Silicon Valley ended its fourth season on Sunday after a string of episodes that even some of the HBO comedy’s most devoted fans have found a bit too cynical. For three years, brilliant programmer and Pied Piper company founder Richard Hendricks (played by Thomas Middleditch) has been the show’s bumbling hero: a gawky genius with great ideas, a good heart, and a nagging tendency to shoot himself in the foot. But then season 4 began turning Richard into a heel, at times as callously mean as all the tech billionaires who’ve been stealing his inventions and crushing his dreams since episode one. Even when Richard pulled himself back from the brink of rank villainy in the finale, his change of heart wasn’t an attack of conscience, so much as a matter of him having no other choice but to admit that an evil plan had fizzled.
Silicon Valley viewers are used to this series satirizing an industry where true innovators are exploited, while money flows unabated to any charismatic schmoozer who knows the right buzzwords. The show leans heavy on the classic Caddyshack-esque slobs-vs.-snobs dynamic of any good underdog comedy. But when it turns out that the people we’ve been rooting for are as sour and corrupt as the villains, the point of the show can become a little muddled.
There’s another way to look at what Silicon Valley’s doing, though. What if the show has never been as pessimistic as it seems? Maybe the stories have never been about “heroes” and “villains.” It’s a despairingly dark comedy, illustrating how talented-but-ruthless people screw each other over and keep a potential technological utopia at bay. But maybe it’s also been a clear-eyed look at how humanity keeps progressing in spite of ourselves.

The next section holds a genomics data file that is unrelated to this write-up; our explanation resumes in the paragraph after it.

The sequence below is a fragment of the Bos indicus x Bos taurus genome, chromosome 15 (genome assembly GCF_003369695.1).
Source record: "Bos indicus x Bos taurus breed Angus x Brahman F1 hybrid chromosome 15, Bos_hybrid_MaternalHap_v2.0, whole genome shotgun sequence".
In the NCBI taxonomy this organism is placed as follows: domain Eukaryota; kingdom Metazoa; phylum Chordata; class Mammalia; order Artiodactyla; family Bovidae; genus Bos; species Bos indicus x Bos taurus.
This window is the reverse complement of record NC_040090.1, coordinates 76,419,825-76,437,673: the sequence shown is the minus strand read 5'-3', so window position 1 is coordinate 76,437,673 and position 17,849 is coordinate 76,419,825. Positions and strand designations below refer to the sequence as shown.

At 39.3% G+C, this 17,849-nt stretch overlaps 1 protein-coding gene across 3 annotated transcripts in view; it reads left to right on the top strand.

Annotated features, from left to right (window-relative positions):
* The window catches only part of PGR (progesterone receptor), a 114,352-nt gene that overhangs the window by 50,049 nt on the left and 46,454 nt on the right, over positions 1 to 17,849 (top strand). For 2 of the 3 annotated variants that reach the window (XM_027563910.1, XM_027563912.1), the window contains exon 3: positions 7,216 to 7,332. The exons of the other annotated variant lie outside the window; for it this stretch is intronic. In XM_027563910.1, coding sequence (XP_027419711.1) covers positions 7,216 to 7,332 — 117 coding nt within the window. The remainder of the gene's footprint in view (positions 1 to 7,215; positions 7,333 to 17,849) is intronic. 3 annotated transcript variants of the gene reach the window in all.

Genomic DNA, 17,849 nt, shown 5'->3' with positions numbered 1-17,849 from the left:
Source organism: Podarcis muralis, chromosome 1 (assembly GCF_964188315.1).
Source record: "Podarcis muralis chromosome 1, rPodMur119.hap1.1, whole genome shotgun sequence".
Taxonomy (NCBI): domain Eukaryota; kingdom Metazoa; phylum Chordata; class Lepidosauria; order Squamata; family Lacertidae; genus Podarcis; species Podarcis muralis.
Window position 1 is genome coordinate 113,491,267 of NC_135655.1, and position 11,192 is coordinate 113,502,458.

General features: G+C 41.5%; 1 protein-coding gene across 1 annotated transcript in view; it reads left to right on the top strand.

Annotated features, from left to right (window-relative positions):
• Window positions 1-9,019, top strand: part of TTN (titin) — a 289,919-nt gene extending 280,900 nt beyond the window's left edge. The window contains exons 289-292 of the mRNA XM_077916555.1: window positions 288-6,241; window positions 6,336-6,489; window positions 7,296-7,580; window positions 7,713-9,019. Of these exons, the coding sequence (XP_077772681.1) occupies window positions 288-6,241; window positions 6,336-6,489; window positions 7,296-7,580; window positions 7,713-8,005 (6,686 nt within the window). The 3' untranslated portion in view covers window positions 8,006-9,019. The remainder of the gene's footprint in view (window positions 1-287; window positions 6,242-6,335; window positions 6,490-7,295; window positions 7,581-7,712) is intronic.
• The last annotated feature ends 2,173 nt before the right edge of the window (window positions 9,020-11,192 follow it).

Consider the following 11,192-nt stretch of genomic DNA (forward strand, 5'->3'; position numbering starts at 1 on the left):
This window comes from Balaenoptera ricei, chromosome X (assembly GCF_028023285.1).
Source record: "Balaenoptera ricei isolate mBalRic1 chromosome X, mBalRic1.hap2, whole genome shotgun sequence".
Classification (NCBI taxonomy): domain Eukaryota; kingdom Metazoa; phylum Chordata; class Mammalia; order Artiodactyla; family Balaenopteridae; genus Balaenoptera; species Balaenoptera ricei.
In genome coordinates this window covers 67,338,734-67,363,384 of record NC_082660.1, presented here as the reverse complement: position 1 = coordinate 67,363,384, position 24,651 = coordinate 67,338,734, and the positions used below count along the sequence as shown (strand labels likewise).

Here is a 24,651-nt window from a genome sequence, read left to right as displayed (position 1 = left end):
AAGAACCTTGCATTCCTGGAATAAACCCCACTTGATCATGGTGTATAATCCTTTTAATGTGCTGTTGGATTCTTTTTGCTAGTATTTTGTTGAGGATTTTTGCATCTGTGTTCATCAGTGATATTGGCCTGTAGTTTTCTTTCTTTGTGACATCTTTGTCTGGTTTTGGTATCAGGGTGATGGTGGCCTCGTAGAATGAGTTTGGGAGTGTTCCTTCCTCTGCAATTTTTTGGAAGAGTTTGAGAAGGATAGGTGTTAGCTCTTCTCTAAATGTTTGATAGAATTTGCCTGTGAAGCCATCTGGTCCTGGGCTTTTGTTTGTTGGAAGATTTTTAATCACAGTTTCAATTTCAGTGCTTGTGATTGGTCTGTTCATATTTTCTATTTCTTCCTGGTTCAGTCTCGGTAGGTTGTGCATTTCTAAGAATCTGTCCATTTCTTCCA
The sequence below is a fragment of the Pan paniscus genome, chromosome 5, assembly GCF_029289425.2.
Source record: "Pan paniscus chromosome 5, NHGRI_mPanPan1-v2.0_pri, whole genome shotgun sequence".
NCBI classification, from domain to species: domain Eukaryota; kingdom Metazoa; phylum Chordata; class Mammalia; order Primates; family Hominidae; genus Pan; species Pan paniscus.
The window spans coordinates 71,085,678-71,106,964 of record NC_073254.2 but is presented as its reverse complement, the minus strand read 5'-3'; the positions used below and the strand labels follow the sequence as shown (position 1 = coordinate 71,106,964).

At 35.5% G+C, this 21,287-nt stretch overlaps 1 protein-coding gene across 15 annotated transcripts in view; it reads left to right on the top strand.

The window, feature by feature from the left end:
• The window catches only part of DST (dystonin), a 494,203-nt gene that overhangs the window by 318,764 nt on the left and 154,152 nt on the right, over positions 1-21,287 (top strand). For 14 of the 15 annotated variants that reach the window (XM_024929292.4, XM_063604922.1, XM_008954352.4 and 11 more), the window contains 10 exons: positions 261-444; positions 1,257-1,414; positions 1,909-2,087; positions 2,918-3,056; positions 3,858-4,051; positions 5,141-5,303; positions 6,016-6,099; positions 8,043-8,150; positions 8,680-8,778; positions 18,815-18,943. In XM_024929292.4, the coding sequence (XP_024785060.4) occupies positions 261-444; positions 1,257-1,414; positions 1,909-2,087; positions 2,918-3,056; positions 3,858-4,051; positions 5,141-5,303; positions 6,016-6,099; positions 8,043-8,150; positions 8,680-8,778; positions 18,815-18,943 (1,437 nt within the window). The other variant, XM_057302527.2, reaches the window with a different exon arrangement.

Mike Judge co-created Silicon Valley alongside longtime collaborators John Altschuler and Dave Krinsky, and the show often gets compared to Judge’s cult movies Office Space and Idiocracy, which offer grim assessments of modern life and our possible future. Or at least they seem grim on the surface. Dig a little deeper, and there’s a brightness and sideways optimism to both those films, which belies their often sick senses of humor.
Office Space took a while to find an audience when it came out in 1999, but it eventually became a favorite of Gen-Xers once they began settling into a corporate culture geared toward treating grown-up employees like kindergartners. Judge’s insight into the forced bonhomie of co-worker interactions and the phony “do me a favor” tone of middle-manager speak rang painfully true. The movie put a frame around the hellishness of what millions of Americans in bland, blocky suburban office parks experience every day, clarifying just how soul-deadening their lives had become.
But all this is just a backdrop for Office Space’s story about a bored cubicle-drone named Peter (Ron Livingston) who begins failing upward in his company once he decides not to participate in the “we’re all friends here” charade anymore. Like Richard in Silicon Valley, Peter embraces amorality and makes dumb mistakes, but it’s still possible to read his story as an argument for resistance. Even in a system inclined toward dehumanization, the human spirit survives.
Idiocracy has also seen its reputation improve since it flopped at the box office back in 2006. The prescience of Judge’s vision — imagining an America 500 years from now, after generations of junk-food-scarfing, reality television-obsessed citizens breed a culture guided only by base impulses — gained new resonance in 2016, when populist anti-intellectualism vaulted a crude B-list TV star to the nation’s highest office.